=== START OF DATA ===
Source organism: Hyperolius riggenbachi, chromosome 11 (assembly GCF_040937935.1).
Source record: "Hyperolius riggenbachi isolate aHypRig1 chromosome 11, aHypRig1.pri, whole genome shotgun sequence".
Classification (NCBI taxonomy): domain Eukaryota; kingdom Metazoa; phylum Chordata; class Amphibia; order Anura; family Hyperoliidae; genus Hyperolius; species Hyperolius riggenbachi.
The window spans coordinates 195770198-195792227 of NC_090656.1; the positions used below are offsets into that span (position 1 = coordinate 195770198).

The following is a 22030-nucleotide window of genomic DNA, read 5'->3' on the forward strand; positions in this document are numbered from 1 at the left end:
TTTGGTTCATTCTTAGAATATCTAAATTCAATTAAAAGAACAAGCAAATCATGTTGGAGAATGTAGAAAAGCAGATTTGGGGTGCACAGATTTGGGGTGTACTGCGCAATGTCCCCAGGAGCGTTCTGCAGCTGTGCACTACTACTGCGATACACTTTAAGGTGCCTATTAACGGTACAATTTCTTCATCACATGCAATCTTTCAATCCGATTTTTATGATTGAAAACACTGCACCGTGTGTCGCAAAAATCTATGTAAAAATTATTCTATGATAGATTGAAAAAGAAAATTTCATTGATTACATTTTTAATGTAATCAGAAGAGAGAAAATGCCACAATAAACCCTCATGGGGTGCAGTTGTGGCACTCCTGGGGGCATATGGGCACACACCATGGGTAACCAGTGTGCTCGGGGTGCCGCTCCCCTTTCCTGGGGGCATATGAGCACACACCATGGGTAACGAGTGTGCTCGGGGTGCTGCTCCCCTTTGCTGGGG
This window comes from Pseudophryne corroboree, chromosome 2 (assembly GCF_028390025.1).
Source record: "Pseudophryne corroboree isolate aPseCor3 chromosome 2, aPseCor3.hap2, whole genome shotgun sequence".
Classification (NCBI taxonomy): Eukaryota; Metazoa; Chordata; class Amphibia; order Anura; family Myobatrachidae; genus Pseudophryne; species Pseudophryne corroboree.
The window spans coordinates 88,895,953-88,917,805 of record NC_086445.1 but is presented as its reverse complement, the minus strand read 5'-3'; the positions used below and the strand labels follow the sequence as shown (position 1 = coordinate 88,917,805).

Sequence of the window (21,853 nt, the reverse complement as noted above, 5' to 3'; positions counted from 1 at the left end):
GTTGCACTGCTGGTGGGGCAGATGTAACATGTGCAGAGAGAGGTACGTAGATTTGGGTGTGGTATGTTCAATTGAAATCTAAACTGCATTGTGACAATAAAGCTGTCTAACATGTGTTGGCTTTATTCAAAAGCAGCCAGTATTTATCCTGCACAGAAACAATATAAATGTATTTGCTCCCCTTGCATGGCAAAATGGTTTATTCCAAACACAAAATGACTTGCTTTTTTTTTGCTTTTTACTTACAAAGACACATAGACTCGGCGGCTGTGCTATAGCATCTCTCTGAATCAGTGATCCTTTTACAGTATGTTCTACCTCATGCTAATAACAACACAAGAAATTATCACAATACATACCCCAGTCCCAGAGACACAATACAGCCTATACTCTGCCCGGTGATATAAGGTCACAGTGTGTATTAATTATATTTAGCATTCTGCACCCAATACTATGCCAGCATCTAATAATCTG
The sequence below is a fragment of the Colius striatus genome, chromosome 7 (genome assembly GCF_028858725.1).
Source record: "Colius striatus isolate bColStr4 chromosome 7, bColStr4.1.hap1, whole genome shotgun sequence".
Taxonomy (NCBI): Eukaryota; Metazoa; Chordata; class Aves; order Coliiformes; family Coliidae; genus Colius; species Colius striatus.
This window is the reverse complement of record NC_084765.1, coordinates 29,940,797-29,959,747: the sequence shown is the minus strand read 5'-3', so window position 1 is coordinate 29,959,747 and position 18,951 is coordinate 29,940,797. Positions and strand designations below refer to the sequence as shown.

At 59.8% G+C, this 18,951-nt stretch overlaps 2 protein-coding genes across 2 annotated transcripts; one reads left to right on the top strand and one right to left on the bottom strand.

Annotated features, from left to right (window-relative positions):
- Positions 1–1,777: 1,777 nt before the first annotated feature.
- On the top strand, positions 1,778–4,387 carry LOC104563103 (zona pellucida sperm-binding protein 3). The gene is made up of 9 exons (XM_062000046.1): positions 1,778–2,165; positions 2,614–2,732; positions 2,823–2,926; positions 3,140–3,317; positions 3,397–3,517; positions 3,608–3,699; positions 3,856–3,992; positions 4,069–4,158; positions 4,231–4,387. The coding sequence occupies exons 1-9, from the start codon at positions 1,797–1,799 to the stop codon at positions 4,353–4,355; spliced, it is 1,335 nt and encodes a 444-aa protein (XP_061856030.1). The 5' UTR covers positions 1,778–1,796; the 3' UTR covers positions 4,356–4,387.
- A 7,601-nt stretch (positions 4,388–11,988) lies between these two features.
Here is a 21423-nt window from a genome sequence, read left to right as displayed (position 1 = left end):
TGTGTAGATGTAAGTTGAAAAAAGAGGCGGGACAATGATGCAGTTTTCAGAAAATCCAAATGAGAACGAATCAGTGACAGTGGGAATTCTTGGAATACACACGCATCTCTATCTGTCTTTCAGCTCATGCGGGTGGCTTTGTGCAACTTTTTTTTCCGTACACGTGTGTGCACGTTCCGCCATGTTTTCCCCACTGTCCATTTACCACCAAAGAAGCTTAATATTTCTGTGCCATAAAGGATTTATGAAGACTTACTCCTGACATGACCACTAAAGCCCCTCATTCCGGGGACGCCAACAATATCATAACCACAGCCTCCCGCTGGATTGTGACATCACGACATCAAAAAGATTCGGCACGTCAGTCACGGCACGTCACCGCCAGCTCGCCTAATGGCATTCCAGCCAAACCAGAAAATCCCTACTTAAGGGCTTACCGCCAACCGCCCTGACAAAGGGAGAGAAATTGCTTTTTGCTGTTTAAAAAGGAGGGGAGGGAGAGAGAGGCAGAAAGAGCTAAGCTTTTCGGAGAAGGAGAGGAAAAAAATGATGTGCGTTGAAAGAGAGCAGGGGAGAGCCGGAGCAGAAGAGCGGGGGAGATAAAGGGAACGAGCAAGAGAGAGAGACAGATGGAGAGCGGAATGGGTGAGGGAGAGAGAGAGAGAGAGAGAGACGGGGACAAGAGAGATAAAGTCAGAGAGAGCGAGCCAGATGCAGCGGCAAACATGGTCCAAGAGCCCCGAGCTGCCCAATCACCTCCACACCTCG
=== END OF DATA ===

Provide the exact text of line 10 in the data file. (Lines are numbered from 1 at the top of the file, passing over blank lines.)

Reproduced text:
The window spans coordinates 88,895,953-88,917,805 of record NC_086445.1 but is presented as its reverse complement, the minus strand read 5'-3'; the positions used below and the strand labels follow the sequence as shown (position 1 = coordinate 88,917,805).